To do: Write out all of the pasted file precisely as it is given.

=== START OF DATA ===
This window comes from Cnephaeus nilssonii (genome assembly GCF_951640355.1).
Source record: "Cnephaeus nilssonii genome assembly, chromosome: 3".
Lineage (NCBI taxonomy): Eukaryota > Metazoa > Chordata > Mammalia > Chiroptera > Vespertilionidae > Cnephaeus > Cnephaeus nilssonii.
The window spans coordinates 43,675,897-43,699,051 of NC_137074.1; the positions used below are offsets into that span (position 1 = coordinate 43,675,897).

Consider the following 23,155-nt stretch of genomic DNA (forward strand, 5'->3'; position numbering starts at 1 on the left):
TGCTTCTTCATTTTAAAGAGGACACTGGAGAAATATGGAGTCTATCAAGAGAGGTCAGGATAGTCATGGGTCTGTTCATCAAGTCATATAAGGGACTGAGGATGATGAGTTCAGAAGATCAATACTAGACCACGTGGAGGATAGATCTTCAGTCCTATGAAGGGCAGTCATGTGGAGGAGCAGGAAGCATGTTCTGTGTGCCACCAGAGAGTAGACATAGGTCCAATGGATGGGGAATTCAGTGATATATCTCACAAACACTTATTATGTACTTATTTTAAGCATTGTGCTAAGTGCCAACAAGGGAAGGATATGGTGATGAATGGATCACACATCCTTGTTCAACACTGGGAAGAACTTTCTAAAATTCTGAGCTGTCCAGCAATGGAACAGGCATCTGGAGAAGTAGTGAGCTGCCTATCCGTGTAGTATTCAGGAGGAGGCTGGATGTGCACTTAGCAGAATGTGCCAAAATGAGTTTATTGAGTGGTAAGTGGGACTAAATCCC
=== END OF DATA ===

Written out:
This window comes from Cnephaeus nilssonii (genome assembly GCF_951640355.1).
Source record: "Cnephaeus nilssonii genome assembly, chromosome: 3".
Lineage (NCBI taxonomy): Eukaryota > Metazoa > Chordata > Mammalia > Chiroptera > Vespertilionidae > Cnephaeus > Cnephaeus nilssonii.
The window spans coordinates 43,675,897-43,699,051 of NC_137074.1; the positions used below are offsets into that span (position 1 = coordinate 43,675,897).

Consider the following 23,155-nt stretch of genomic DNA (forward strand, 5'->3'; position numbering starts at 1 on the left):
TGCTTCTTCATTTTAAAGAGGACACTGGAGAAATATGGAGTCTATCAAGAGAGGTCAGGATAGTCATGGGTCTGTTCATCAAGTCATATAAGGGACTGAGGATGATGAGTTCAGAAGATCAATACTAGACCACGTGGAGGATAGATCTTCAGTCCTATGAAGGGCAGTCATGTGGAGGAGCAGGAAGCATGTTCTGTGTGCCACCAGAGAGTAGACATAGGTCCAATGGATGGGGAATTCAGTGATATATCTCACAAACACTTATTATGTACTTATTTTAAGCATTGTGCTAAGTGCCAACAAGGGAAGGATATGGTGATGAATGGATCACACATCCTTGTTCAACACTGGGAAGAACTTTCTAAAATTCTGAGCTGTCCAGCAATGGAACAGGCATCTGGAGAAGTAGTGAGCTGCCTATCCGTGTAGTATTCAGGAGGAGGCTGGATGTGCACTTAGCAGAATGTGCCAAAATGAGTTTATTGAGTGGTAAGTGGGACTAAATCCC